This essay can’t introduce you to the book of Daniel, but I can tell you how it is similar to Revelation. It was written when God’s people were suffering. It also encourages them to be faithful and brave, like Daniel himself. It also uses many pictures and symbols, in dreams and visions, to communicate the message that no matter what happens in history, God is in control. It uses many of the same codes, and even some of the same creatures.

Comparing Daniel and Revelation can be helpful. What is even more helpful is reading ancient books that are NOT in our Bible, but that use a similar “code” to communicate. Here is where a Bible student has to trust the scholars who have written books for us. Most of us can’t take the time to learn the original languages and go to libraries and study. But we can read what these scholars have discovered and passed on to us.

When we use these two codes, what do we find? We find that most of what is in the book of Revelation can be understood with very little work. I don’t know anyone who claims to understand all of what the book of Revelation says, and many scholars disagree with one another. But an impressive majority of scholars studying Revelation agree on most of what the books says.

(By the way, the special code used in Revelation and Daniel is called “Apocalyptic” literature. The word “apocalyptic” is the Greek word for “unveiled” or “revealed” and is actually the first word in the first sentence of the book of Revelation.)

Why so much disagreement?

One of the frustrating things about trying to talk about Revelation is that there is no book that has so many different opinions and ideas tossed around by so may different people–all claiming to be right. This can be very discouraging to a young person who wants to understand Revelation.

For example, the popular Left Behind Books have sold over 40 million copies. They take one view of the message of the book of Revelation. I disagree with that view on almost everything, so I really don’t like the Left Behind books, and usually discourage students from reading them. My views on Revelation are more similar to the views of preachers from long ago. Who is right?

A student of Revelation is going to have to accept the fact that he or she may have to learn several different options for understanding any part of the book, depending on what they are reading or who is talking and teaching. For example, in chapter seven, there are 144,000 people pictured. I think this is a symbol. Other teachers think it is a literal, actual group of 144,000, no more or less. I am influenced by the “number code” of the ancient world, where 12 was the number of God’s people and any variation on 10 meant completeness. I think this is a symbol for “all God’s people on earth.” Other teachers say it is 144,000 Jews from the 12 tribes of Israel.

These disagreements are annoying, I know! But they are part of what it means to be a student of Revelation. The good news is that there are only four or five ways of looking at the book, and in most cases only two or three options for what something may mean, so if you become familiar with these “teams,” the game isn’t quite so confusing.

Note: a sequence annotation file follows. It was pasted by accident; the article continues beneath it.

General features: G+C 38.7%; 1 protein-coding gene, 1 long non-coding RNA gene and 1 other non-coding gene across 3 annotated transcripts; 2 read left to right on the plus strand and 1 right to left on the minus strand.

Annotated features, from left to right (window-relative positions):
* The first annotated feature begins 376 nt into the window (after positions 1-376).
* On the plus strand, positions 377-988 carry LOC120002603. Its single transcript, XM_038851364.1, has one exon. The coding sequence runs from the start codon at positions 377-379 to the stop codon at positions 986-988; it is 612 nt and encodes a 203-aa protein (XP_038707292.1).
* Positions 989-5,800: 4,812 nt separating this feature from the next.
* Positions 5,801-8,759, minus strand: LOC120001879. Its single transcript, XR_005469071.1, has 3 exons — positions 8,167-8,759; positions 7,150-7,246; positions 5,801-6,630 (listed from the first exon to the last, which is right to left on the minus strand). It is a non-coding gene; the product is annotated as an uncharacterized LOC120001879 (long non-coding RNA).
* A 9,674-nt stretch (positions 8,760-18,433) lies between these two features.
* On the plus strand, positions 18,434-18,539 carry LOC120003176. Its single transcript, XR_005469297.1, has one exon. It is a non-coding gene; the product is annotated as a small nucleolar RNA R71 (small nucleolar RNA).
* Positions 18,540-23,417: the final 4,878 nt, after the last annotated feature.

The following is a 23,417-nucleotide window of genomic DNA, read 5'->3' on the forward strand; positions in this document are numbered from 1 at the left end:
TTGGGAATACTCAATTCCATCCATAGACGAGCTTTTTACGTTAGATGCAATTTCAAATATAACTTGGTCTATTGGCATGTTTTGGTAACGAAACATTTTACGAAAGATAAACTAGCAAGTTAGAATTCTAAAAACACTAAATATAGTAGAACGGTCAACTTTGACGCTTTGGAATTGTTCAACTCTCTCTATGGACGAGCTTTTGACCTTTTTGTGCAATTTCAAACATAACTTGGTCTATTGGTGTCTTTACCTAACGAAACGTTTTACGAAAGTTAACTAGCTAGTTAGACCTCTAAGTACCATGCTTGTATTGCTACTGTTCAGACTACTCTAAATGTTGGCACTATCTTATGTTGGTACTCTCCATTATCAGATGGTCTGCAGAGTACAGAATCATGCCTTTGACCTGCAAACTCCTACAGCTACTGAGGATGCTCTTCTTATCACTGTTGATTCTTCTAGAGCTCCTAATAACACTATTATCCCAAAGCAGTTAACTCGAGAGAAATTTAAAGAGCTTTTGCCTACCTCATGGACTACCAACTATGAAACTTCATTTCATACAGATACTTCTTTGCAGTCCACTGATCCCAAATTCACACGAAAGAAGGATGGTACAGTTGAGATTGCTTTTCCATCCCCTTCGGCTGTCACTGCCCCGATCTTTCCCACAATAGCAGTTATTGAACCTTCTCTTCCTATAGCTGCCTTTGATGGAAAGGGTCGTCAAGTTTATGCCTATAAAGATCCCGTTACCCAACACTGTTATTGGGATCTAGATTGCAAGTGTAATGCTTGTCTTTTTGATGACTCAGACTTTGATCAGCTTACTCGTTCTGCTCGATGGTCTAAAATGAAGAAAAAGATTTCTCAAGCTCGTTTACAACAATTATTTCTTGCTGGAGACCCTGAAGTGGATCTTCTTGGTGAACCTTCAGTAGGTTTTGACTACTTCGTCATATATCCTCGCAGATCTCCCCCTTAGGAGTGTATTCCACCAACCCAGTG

What are some “Frequently Asked Questions” about Revelation?

1. Is Revelation about the future?

Probably the #1 mistake most people make about Revelation is assuming it is all about the future. Reading Revelation will quickly show that it is about past, present and future. Certainly, much of Revelation comes around to the end of time and events at the end of history, but don’t make the mistake of thinking it is all about the future only.

2. Does Revelation tell us- in detail- about events in the future?

This is one of those disagreements I warned you about! Some people look at Revelation as a kind of “road map” that predicts the future in detail. If you can read the map, they say, you can know what is going to happen. Others–like me– believe Revelation only shows us the future in very, very general ways that could apply to any Christians, anytime, anywhere. I would caution you to remember that every generation of Christians has tended to think they understood events in Revelation clearly, and all have been proven wrong about much of what they said.

So be humble and teachable. Revelation is like a great mountain. Climbing it demands all different kinds of knowledge to avoid the hazards and traps, but once we have worked to get to the “good views,” all that work is worth it.

3. Who or what is “the beast?”

There are two “beasts” in Revelation. One is from the sea, and one is from the earth. These beasts probably represented the Roman emperor and the “cult” of emperor worship, especially the priests who forced Christians to worship the emperor or die.

Some Revelation scholars believe these beasts predict a future anti-Christ who will rule the world and be the tool of Satan at the end of time. Others, like myself, believe that anyone who claims to be “God” and demands worship or death is an “anti-Christ.” Evil men like Hitler, Stalin and Mao come to mind.

One of the biggest wastes of time that Christians engage in is trying to identify the “beast” as someone currently in the news. For two thousand years, Christians have been guessing wrong, claiming the Pope, Hitler, Ronald Reagan and others were the anti-Christ. If there is to be an anti-Christ at the end of time, he will be obvious by his actions, and Christ will destroy him.

Revelation’s message is that we have nothing to fear from anyone, as long as we trust Jesus as Lord and bravely obey him.